The most recent issue of the UK Intellectual Property Office's Insight carries a fascinating short piece entitled "Patent infringement clearance: What? When? How?" [Whatever happened to 'Why?', wonders the Kat]. The piece, by Ian Hartwell of the Centre for IP Policy and Management, Bournemouth Business School, reports the findings of a survey of UK and German engineering companies. It goes as follows:
"[If you have the good fortune to work for a large patent-owning member of a cartel which has been sanctified by the name of a 'standards setting organisation', you can start cooking your Christmas goose now. If not, read on ...] How much effort should a company invest in trying to avoid patents belonging to its competitors? Should the IP manager investigate competitor patents at an early stage in the product development project and risk wasted effort if the product design subsequently changes? Or wait until the product has been developed before searching for blocking patents? Faced with a blocking patent, should the IP manager try to invalidate, design around or seek a licence? And how much money to spend - there is no point carrying out comprehensive clearance if it leaves no money to bring the product to market. [The range of options is more subtle in reality, since IP managers are constantly able to reassess their position in relation to each piece of information, or response from a third party patentee, as they receive it.]Fumbling around on his browser, the IPKat hasn't been able to track down the full research report, to which the Insight article offers no link. He hopes that it will be available soon, since he thought this to be one of the most refreshingly practical and valuable bits of contemporary empirical IP research that he has seen for a while.
With a view to providing IP managers with more guidance on how to deal with these pressing issues, a survey has recently been completed by Ian Hartwell of CIPPM Bournemouth, himself a former IP manager for Cambridge-based companies Xaar and Cambridge Display Technology and now a consulting European Patent Attorney with Maguire Boss. The study was supported by the Research Fund of the European Patent Office [Well done, EPO: money well spent!].
Based on confidential interviews with the IP departments of ten UK and German companies in the automotive industry [A small and highly-focused sample, in an industry where players and fields of technology are relatively easy to identify: it will be good to run this research again an a less homogenous sector, such as industrial software applications], the survey revealed wide variations in practice. For example, forty percent of the companies surveyed did not consider it necessary to monitor new patent publications in their area of technology. Of those companies that did monitor, most delegated the task to technologists [Do patent attorneys count as 'technologists' for this purpose, wonders the Kat].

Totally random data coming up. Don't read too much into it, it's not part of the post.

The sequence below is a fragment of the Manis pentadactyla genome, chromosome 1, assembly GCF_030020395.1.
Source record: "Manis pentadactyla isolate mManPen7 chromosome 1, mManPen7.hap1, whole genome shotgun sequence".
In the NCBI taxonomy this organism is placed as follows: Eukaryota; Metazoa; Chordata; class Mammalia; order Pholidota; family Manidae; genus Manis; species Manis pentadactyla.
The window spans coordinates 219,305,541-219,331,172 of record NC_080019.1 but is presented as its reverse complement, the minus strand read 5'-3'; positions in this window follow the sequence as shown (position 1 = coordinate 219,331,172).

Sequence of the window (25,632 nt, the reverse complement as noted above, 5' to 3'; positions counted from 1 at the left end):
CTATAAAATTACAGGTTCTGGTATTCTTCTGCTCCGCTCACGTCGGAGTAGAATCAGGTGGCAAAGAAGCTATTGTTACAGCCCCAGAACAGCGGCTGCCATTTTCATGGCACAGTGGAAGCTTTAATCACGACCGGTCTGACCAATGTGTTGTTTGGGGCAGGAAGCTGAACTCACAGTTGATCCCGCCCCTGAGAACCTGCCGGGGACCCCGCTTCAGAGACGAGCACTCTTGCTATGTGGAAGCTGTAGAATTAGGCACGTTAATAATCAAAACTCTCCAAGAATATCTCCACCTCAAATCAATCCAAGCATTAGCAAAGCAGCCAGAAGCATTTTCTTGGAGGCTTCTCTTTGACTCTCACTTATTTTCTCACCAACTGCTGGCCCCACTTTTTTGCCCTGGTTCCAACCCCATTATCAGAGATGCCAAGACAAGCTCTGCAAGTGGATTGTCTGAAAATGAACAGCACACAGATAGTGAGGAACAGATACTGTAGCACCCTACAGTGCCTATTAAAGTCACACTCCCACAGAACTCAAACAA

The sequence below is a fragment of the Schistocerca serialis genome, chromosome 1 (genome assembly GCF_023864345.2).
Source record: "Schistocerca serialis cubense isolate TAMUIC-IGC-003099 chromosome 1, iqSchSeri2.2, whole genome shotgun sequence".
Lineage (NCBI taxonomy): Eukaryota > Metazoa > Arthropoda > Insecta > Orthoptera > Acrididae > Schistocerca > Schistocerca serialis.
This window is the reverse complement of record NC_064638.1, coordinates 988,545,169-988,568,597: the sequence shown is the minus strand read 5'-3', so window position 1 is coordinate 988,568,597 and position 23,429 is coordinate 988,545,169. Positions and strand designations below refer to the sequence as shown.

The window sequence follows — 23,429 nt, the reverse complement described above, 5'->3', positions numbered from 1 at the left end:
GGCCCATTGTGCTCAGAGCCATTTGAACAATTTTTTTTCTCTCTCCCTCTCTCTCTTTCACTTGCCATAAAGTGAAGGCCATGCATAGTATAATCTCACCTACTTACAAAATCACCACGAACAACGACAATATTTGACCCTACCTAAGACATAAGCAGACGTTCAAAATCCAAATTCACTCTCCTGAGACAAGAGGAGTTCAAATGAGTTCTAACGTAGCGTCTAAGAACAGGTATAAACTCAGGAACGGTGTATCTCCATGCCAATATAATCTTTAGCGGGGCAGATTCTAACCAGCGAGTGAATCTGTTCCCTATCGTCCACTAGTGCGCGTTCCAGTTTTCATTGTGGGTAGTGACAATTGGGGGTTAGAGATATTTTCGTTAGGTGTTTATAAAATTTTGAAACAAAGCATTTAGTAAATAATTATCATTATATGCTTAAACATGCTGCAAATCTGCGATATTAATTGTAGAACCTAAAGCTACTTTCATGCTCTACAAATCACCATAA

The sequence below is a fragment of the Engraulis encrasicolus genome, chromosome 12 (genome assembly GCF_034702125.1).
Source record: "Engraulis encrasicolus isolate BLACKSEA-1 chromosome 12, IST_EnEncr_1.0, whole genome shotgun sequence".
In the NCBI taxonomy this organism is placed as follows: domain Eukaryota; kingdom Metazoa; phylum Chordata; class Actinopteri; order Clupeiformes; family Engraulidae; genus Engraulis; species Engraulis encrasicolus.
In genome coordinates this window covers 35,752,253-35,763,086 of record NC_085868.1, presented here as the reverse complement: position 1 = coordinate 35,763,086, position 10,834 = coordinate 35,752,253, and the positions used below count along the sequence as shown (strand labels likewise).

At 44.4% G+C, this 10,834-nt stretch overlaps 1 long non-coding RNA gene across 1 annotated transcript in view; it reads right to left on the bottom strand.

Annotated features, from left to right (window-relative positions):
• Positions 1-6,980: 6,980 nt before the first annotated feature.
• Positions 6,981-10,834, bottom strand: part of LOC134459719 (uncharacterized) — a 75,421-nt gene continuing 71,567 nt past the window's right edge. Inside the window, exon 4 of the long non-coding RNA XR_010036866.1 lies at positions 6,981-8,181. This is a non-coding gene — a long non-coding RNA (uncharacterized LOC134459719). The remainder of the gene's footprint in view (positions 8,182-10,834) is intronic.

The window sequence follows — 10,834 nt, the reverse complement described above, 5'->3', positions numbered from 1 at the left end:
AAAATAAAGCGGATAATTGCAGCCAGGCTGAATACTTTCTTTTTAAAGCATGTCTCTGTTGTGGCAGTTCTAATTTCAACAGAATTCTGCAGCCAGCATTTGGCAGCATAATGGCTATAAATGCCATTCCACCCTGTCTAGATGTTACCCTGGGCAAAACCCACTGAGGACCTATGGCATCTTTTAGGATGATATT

Patent office search reports are another source of patent publications and, although the primary purpose of such reports is the assessment of patentability, a majority of IP managers indicated that they also reviewed the claims of any patent documents cited in the report for relevance to the company’s new product development (NPD) plans.
IP managers or professional searchers also carried out dedicated searches for third party patents relevant to a company’s NPD plans. Most dedicated searches were carried out mid-way through a development project, although a smaller number of companies carried out searches at the initial "ideation" stage [Presumably, midway is the point at which the NPD has got to the stage at which the searching is less speculative and more focused].
Where a problematic patent was identified, the preferred action of most companies was to carry out searches to discover earlier publications that might put the validity of the patent in doubt. Only if this was not successful would most companies try to change the design of their product to avoid the patent. Seeking a licence to the patent was a measure of last resort for most of the companies surveyed [This is really sad. It generally costs less to seek a licence, and the nuclear option of going for invalidity remains available if no licence is forthcoming].
However, the survey revealed that, even if relevant earlier publications are found, this does not necessarily lead to the problematic patent being revoked. One tactic, known as "umbrella protection", is for an IP manager to seek a free licence from the patent proprietor in return for not seeking revocation of the patent. Since this free licence is not granted to other companies, the IP manager also gets the exclusionary benefit ("shelters under the umbrella") of the patent [Unless, presumably, another prospective infringer develops a product that cuts across the earlier patent's claims too?].
The full survey report paints a picture of an industry where, as a result of swingeing financial penalties for stopping automotive production lines, court injunctions are infrequent and licences are typically available [This makes it look as though the system is working quite well, then]. Consequently, few companies feel the need to pursue a policy of "never knowingly infringing a valid patent", employing more nuanced, "commercial" approaches instead".